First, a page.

r2vyln3rdioj14u-rld0ska where mountains meet the sea: Rud a Thachair

Rud a Thachair

B’ e madainn a bh’ ann mar mhadainn sam bith eile;
dh’èirich mi, chuir mi umam, rinn mi cupa cofaidh;
thug mi sùil air an t-sìde—latha tioram eile—agus chuir mi
air an rèidio.

Bha an tè às an Eilean Dubh, aig a bheil an cù, Dileas, a’
bruidhinn;
rud aotrom airson cridhe a chumail ruinn air madainn
gheamhraidh;
còmhradh is plòigh, ’s dòcha òran no dhà, corra bhioradh
beag.

Bha na cèisean bho Morning Star ’nan laighe air an t-
sèithear.
Thog mi tè gun smaoineachadh, tè sam bith, a’ chiad tè
bhon chàrn
agus thòisich mi a’ leughadh About nothing in particular
le Thomas A. Clark.

B’ ann mu dheidhinn neoni a bha na dàin to make a short
song
out of nothing agus a-rithist the thistle and the gorse
the kiss, the blessing, the curse

are built on nothing, agus bha Mòrag à Uibhist ’s às an
Eilean Dubh
a’ bruidhinn ri boireannach à Tiriodh, agus b’ e Nonnie a
bh’ oirre
agus bha i ag ràdh a h-ainm mar gun canadh tu ‘neoni’

agus dh’fhairich mi gaoir beag a’ ruighinn mo spioraid,
no co-dhiù am pàirt ud a tha do-ruighinn. Agus airs bith an
e gòraich
no sàr-ghliocas gun ainm a bh’ ann

dh’fhairich mi gun robh e air leth neònach, Nonnie agus
‘neoni’
a’ coinneachadh mar siud anns an fhalamhachd
agus ag èirigh gu chèile às an t-sruth do-sheachanta.

Maoilios Caimbeul, from Dreuchd An Fhigheadair/The Weaver's Task: a Gaelic Sampler (ed by Crìsdean MhicGhilleBhàin)


As It Happens

As it happens,
it was just another day:
got up, got dressed, had a cup

of coffee; looked at the Ceefax
weather: just another day
of little rain. Switched on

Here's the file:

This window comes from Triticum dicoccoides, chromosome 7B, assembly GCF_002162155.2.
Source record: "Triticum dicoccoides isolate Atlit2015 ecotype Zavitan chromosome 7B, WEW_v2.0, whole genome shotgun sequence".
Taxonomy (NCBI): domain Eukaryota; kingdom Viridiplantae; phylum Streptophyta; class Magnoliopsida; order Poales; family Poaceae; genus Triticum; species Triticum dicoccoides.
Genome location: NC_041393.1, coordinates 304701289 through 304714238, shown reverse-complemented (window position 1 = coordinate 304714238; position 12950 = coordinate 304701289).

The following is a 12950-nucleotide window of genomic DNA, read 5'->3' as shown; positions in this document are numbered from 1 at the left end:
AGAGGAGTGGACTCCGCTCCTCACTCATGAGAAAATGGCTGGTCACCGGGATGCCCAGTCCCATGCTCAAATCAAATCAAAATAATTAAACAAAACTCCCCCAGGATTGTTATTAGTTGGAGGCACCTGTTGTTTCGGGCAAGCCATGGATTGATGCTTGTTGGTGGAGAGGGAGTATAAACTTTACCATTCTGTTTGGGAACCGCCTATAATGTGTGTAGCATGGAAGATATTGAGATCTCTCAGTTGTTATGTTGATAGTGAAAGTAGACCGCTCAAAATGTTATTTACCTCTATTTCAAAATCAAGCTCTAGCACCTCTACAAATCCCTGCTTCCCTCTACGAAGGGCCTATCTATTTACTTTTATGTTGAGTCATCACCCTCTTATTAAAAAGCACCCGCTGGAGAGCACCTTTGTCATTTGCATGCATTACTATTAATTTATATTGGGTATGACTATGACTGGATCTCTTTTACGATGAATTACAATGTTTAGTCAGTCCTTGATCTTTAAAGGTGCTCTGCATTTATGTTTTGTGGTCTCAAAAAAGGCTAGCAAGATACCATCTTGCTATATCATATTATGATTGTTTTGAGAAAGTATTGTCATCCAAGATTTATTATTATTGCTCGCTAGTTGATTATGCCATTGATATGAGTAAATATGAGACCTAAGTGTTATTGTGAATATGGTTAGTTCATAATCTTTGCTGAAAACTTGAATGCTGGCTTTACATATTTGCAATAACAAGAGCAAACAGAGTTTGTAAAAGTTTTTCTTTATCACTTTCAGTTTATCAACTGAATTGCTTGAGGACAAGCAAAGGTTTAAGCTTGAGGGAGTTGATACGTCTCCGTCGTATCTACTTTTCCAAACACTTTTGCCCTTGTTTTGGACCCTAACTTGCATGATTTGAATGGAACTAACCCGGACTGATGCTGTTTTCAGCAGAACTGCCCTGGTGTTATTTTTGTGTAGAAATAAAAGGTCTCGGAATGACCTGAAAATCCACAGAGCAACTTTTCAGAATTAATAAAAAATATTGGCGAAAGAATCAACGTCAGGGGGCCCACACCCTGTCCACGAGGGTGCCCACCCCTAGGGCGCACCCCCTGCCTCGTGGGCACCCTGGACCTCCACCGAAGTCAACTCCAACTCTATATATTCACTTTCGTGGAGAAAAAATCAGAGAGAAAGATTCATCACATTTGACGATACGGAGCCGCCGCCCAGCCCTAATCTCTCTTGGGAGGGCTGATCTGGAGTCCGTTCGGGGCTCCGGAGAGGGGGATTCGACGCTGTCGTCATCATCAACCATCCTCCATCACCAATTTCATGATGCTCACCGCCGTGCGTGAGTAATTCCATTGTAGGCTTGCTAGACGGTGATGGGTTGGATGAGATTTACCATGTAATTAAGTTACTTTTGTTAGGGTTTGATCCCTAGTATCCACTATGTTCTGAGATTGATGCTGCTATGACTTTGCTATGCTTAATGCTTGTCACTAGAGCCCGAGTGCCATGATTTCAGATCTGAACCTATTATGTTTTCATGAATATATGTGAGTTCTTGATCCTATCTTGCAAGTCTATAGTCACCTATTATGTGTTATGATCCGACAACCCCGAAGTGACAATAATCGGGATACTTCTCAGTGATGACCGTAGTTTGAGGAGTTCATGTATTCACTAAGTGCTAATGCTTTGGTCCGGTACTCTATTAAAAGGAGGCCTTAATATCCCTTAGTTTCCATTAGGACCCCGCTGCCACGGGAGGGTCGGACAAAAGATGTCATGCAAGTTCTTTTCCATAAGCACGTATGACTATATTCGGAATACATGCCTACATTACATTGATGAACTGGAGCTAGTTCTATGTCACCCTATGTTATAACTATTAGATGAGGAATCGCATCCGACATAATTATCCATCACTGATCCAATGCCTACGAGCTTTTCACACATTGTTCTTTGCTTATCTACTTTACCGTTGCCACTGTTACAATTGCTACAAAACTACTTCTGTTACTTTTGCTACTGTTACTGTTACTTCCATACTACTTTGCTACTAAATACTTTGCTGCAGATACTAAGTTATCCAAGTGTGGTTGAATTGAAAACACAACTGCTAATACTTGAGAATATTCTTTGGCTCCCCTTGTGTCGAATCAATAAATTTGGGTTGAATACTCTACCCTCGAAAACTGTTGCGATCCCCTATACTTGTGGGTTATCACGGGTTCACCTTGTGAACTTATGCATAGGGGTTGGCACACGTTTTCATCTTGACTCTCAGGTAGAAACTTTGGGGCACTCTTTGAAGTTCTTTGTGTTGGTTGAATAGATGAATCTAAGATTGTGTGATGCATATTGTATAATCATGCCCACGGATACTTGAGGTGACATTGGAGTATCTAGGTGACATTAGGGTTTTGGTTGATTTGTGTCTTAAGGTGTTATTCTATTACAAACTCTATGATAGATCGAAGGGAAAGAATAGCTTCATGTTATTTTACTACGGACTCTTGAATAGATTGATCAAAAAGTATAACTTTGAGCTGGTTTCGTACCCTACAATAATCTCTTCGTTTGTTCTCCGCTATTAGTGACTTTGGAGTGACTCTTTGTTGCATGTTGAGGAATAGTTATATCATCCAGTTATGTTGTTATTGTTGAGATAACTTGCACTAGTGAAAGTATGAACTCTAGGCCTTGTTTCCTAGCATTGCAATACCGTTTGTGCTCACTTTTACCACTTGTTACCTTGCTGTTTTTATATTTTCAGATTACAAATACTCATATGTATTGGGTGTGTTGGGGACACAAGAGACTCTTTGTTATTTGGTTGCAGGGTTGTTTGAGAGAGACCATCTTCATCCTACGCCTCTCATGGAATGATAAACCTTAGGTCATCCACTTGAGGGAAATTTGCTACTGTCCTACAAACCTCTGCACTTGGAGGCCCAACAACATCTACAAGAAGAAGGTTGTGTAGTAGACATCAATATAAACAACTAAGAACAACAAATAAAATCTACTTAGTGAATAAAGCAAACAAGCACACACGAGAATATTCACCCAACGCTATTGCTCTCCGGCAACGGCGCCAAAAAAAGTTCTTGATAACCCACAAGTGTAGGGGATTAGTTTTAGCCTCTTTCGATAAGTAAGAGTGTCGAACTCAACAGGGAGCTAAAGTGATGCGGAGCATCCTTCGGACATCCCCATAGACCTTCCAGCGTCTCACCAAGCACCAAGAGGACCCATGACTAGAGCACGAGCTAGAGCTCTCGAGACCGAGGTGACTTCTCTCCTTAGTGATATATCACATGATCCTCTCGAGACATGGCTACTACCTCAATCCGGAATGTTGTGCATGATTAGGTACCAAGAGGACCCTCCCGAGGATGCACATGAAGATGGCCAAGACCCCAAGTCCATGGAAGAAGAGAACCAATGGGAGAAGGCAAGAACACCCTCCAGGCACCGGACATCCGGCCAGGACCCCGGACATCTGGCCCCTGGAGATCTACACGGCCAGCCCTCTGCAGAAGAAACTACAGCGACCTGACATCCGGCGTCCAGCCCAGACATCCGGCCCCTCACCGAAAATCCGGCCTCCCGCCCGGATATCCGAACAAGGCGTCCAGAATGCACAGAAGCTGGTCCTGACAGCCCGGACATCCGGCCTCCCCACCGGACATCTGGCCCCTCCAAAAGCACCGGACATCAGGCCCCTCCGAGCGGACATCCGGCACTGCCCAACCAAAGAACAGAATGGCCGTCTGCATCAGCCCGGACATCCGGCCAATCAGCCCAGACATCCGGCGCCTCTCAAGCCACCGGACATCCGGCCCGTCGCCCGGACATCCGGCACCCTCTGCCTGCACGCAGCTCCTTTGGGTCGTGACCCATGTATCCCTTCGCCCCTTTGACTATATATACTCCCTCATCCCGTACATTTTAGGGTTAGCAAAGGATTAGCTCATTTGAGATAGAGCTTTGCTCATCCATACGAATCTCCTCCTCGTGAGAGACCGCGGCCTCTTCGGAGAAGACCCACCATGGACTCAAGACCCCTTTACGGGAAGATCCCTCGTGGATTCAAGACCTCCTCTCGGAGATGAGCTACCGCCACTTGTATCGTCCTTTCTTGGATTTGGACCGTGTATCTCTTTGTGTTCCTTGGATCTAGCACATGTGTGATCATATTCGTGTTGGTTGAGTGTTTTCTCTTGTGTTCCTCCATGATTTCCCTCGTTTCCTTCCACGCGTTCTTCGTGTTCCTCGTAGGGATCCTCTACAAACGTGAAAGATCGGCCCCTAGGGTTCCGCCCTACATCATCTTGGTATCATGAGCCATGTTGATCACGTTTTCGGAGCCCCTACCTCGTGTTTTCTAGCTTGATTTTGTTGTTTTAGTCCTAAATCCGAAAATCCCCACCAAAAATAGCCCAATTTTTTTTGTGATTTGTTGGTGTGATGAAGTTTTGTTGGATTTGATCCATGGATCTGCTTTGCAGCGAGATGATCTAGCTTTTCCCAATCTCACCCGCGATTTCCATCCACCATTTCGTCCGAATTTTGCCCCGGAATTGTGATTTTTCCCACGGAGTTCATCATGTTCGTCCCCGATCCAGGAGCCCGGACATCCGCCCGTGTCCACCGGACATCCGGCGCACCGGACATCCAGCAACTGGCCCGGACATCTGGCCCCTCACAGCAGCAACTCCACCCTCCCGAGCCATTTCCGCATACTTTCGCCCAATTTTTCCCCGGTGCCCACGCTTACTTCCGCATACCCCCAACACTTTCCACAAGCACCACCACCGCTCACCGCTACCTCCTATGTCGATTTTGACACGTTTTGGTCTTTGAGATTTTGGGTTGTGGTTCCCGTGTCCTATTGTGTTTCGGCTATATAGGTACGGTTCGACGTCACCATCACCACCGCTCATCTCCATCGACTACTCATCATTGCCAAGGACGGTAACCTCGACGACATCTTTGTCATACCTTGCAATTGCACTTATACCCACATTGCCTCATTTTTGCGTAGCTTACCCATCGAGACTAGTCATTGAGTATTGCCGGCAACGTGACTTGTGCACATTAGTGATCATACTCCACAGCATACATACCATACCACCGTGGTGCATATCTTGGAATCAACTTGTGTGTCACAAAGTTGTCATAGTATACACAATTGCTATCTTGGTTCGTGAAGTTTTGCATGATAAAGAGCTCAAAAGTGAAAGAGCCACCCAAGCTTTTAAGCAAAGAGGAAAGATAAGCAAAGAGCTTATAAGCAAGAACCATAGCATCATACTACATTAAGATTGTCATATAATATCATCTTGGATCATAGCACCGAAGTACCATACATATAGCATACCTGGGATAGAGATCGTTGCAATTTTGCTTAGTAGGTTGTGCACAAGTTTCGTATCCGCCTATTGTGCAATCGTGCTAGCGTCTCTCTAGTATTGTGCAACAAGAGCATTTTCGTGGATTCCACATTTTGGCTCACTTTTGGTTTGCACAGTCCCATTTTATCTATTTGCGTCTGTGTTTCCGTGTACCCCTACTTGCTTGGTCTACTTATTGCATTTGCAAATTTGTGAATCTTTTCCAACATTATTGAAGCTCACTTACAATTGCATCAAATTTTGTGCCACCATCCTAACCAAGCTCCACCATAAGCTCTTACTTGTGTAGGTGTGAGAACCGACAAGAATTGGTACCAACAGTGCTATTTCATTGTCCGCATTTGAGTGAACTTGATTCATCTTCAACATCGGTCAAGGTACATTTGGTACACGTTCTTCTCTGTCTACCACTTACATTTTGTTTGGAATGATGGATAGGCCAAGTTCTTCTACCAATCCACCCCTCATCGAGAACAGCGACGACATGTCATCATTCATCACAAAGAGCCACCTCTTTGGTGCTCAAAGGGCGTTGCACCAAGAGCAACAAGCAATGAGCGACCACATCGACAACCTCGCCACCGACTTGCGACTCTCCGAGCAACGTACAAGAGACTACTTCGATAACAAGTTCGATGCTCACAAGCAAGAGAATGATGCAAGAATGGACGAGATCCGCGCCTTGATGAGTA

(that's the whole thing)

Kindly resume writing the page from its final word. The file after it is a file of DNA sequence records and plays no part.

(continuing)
the radio: that up-beat
woman from the Black Isle,
the one with the dog called Faithful, was in full flow:

conversation, humour,
easy listening. The mail from Morning Star
was on the chair,

and, not really thinking,
I picked up the first of the pile
and started to read:

it was something by Thomas A. Clark,
poems that spoke about
nothing ‘to make a short song

of nothing’ and then again
‘the thistle and the gorse,
the kiss,

the blessing and the curse, are built
on nothing’; and Morag, from Uist,
was meeting a woman called Nonnie,

who hailed from Tiree,
a woman who said her name like the word
neoni, the word

for nothing, so I felt a wavering cry
from somewhere in my soul, or if not that,
from somewhere in myself that felt

unreachable:
thinking it might be genius, or else
stupidity, hearing that name

and failing to find it strange: neoni,
Nonnie; something and nothing
meeting in a sound

and rising up
as one, to voice
continuum.

(translated John Burnside)

Myles Campbell, from Dreuchd An Fhigheadair/The Weaver's Task: a Gaelic Sampler (ed by Christopher Whyte)

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